Nearly 50 million travelers are expected to hit the road or take to the skies this holiday weekend, predicts AAA.
But can you guess who else might be coming along for the ride? Hackers.
While it’s vacation time for many, cybercriminals are working diligently to capture and exploit your sensitive information.
These malicious attempts may have started in the planning phase (booking through phony rental and hotel sites), when you’re on your way (lifting your info from free airport Internet or pickpocketed at gas stations) or whenever you’ve reached your destination ( data breaches at tourist shops or paying for nonexistent excursions).
“Unfortunately, there are several travel-related risks to watch out for, ranging from accommodation scams to putting your data at risk over public Wi-Fi networks, which may allow cybercriminals to intercept your connection and gain access to sensitive financial information,” cautions Kelly Merryman, president and chief operations officer at Aura, a leading digital security company.
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“Whether travelers are gearing up for a road trip or packing carry-ons for a flight, they need to be aware that fraudsters are on the prowl and are taking advantage of travelers through various scamming tactics,” confirms Paul Fabara, chief risk officer at Visa. “And they are getting more sophisticated: these scams can involve fake travel agents and even fraudulent copycat airline websites.”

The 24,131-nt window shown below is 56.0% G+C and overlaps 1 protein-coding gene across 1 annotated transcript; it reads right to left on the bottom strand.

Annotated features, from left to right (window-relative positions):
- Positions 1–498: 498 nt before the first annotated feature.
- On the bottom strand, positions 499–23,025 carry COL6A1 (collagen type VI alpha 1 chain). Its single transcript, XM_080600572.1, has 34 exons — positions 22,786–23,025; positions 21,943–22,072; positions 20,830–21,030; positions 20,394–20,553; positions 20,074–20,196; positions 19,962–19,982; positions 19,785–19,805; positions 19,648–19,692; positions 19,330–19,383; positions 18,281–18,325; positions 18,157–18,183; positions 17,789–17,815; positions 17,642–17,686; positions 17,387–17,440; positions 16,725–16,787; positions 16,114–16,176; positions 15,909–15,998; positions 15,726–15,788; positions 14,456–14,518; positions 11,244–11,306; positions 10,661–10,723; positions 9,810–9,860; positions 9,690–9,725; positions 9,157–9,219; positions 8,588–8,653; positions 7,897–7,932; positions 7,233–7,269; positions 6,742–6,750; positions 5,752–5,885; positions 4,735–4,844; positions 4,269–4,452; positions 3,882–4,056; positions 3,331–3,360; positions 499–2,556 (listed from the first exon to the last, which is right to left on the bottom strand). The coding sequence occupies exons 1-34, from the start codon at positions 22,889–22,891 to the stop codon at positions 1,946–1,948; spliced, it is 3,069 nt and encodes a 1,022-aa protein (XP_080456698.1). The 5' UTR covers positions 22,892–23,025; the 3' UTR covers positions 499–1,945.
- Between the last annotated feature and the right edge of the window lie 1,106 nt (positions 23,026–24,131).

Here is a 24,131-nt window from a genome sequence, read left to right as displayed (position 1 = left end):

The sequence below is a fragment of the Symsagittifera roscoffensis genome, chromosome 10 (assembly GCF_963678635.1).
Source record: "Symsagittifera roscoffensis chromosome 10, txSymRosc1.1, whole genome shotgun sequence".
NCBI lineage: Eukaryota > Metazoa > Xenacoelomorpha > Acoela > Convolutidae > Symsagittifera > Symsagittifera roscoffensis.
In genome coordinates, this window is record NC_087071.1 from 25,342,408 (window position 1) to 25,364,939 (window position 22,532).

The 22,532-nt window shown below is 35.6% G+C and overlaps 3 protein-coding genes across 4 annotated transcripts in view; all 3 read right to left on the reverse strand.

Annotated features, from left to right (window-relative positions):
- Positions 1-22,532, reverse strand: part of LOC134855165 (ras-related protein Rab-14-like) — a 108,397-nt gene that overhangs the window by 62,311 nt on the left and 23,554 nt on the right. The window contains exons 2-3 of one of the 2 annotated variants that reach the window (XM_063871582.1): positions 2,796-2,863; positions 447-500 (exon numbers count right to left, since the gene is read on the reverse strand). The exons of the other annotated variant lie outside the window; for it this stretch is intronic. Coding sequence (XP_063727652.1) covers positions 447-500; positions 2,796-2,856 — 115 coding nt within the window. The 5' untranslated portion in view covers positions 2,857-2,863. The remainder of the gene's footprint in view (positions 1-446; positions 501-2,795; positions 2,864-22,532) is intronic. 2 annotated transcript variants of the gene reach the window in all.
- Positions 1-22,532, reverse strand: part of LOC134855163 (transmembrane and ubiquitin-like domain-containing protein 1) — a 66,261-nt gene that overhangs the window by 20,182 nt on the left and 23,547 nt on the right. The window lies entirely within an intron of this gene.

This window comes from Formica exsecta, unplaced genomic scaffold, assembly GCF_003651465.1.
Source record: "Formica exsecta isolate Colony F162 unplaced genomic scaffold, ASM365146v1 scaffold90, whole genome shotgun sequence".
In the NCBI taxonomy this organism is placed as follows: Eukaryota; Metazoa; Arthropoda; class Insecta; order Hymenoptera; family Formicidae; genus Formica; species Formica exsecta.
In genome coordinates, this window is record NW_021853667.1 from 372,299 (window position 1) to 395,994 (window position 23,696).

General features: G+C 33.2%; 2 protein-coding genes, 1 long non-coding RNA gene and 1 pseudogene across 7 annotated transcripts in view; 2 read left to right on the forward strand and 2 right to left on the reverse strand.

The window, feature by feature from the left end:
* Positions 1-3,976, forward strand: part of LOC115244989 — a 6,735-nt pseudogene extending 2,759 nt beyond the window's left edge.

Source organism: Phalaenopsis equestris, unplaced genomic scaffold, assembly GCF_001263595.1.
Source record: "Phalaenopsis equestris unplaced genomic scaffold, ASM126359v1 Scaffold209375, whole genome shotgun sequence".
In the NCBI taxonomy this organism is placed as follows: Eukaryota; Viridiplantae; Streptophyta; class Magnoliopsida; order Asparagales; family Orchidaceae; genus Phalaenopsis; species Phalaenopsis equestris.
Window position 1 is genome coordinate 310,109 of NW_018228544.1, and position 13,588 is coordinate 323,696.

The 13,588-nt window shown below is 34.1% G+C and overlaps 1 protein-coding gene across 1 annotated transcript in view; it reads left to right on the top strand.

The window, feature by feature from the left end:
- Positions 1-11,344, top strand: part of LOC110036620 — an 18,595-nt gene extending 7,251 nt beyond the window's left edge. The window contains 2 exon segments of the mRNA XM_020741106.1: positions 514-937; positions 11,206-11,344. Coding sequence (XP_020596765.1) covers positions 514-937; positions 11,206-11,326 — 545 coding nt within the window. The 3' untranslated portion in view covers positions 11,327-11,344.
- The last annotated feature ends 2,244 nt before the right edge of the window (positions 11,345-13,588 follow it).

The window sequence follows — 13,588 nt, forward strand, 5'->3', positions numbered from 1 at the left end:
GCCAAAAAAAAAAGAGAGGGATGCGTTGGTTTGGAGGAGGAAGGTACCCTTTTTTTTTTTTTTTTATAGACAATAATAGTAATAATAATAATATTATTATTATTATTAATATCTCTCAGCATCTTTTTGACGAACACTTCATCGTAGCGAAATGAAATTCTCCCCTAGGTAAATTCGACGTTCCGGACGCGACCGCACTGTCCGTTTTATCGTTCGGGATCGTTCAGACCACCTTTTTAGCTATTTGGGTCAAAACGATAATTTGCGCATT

According to the FTC, consumers lost more than $95 million to vacation and travel scams in 2021 – and that’s when travel was lighter because of the pandemic.
To ensure a smooth travel experience this holiday weekend, the experts suggest the following:
Use trusted, reputable websites
When transacting online – before or during your trip – always use sites where URLs start with “https” instead of “http,” as the “s” stands for secure.
“Make sure to also book air travel and accommodations directly from the airline, hotel or through a site that you recognize,” suggests Merryman. “Be careful of individuals renting their home through Facebook or other social media.”
On a related note, rely on credit cards instead of debit cards. “When you can, make all purchases with a credit card as they offer a lot more protection than debit cards,” Merryman adds. “Other ways to stay vigilant include alerting your bank of travel plans and regularly monitoring your credit card statements for any suspicious activity.”
Fabara says it’s also a good idea to sign up for free text alerts when a “transaction exceeds a pre-set amount or when unusual card activity is detected.” You can check with your card issuer for details.
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Shop in stores instead of online
In-store, using a payment card with a chip or contactless symbol on it protects your card data from being stolen in case of a data breach, confirms Fabara, through encryption technology called “tokenization.” This reduces the chances of fraud as store or restaurant staff don’t ever see your actual card number.
If you realize your card is lost or stolen, contact your card issuer immediately to report it. Fabara also suggests updating your login information “regardless of if it was your actual card that was stolen or just your account number, as changing your username, password and PIN to prevent further fraud.”